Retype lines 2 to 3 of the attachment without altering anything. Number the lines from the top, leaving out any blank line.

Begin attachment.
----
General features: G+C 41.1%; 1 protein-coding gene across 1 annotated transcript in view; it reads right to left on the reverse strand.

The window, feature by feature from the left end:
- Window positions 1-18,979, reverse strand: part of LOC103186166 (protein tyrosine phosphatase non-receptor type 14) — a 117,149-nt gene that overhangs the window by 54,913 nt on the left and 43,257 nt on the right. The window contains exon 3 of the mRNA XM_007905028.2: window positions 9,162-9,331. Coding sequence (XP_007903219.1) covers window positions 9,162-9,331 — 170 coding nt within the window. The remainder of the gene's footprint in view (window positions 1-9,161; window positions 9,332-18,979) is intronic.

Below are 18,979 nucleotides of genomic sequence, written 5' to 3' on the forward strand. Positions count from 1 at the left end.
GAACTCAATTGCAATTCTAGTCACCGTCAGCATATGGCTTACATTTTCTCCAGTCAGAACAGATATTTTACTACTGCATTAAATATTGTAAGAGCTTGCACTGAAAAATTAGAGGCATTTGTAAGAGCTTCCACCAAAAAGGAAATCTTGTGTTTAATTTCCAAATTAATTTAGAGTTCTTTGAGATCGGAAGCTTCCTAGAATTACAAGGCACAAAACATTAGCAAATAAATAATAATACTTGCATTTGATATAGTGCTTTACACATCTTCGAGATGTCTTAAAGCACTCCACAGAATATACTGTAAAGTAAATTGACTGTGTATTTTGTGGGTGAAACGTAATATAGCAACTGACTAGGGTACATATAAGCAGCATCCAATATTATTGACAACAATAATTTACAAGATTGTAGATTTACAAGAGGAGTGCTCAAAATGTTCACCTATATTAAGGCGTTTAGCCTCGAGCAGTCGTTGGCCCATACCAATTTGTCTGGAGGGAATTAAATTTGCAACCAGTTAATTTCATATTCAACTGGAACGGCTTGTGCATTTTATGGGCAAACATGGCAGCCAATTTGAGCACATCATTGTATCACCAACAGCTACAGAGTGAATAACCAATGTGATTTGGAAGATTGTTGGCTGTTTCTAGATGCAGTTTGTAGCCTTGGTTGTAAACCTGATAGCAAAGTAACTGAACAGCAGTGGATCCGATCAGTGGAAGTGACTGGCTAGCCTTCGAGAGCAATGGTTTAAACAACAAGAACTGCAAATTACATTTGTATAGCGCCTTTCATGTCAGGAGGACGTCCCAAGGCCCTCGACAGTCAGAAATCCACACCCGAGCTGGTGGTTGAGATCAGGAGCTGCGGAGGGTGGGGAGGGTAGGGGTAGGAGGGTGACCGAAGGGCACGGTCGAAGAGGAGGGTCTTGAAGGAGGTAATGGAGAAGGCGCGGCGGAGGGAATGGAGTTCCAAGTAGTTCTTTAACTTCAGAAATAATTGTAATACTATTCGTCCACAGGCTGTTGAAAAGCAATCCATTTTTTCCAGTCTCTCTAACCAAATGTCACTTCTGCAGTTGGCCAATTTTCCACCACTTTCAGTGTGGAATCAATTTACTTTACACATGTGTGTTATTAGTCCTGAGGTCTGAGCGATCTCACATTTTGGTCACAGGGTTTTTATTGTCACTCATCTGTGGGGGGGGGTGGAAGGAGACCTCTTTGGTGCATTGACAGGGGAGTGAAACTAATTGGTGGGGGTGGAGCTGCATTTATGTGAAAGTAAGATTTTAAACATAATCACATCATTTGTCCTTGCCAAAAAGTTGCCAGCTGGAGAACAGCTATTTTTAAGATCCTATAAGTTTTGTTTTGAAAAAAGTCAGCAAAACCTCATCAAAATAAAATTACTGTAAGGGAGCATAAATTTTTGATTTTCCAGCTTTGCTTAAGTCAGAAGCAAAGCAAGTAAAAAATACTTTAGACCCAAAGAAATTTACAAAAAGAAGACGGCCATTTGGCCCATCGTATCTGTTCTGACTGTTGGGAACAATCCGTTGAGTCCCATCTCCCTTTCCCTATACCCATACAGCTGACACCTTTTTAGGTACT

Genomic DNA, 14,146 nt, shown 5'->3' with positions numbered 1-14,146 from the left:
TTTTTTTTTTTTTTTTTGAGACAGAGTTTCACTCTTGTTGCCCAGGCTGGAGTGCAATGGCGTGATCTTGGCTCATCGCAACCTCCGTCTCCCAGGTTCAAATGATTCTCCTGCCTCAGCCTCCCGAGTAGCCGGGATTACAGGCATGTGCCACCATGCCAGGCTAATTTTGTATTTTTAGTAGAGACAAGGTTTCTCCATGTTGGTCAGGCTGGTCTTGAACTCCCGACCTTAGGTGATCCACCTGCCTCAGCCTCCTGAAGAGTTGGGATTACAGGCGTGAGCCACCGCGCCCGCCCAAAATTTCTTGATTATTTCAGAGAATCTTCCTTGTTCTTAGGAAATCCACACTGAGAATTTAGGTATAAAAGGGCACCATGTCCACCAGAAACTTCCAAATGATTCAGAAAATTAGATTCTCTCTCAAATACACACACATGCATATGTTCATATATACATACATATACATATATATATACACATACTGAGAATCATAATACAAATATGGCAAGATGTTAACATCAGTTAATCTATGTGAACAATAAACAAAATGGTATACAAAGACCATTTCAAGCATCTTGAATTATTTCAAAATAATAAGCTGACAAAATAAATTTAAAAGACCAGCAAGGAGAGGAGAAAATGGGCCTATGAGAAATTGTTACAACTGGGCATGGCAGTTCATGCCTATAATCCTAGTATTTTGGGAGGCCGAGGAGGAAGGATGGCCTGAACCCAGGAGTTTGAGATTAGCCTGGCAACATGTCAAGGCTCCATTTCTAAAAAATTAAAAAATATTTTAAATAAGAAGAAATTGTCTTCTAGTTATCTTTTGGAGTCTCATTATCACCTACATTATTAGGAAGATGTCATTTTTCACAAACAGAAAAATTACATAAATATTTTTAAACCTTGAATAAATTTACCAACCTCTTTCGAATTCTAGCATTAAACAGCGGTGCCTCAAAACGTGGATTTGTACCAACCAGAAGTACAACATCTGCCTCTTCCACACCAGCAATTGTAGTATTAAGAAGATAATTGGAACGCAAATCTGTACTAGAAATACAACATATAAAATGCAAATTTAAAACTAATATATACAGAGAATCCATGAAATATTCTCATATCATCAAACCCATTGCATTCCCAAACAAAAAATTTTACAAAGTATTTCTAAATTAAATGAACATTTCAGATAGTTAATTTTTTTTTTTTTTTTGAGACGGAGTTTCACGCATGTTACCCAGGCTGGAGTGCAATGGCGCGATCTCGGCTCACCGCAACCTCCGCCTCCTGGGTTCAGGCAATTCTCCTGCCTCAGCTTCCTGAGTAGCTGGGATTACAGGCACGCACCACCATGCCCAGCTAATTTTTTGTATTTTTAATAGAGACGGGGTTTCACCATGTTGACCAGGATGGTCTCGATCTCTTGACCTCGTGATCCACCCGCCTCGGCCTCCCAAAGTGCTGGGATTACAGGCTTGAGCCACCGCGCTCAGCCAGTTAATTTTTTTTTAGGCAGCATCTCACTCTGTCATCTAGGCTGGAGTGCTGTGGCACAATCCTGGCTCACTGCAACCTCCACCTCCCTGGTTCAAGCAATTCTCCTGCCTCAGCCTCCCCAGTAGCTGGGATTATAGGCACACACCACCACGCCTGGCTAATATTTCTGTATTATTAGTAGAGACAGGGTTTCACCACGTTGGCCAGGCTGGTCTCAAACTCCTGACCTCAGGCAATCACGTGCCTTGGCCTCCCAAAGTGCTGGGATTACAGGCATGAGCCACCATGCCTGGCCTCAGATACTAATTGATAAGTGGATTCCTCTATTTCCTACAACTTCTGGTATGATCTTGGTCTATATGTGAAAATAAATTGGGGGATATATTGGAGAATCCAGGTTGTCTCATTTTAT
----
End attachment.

The window, feature by feature from the left end:
- Window positions 1-18,979, reverse strand: part of LOC103186166 (protein tyrosine phosphatase non-receptor type 14) — a 117,149-nt gene that overhangs the window by 54,913 nt on the left and 43,257 nt on the right. The window contains exon 3 of the mRNA XM_007905028.2: window positions 9,162-9,331. Coding sequence (XP_007903219.1) covers window positions 9,162-9,331 — 170 coding nt within the window. The remainder of the gene's footprint in view (window positions 1-9,161; window positions 9,332-18,979) is intronic.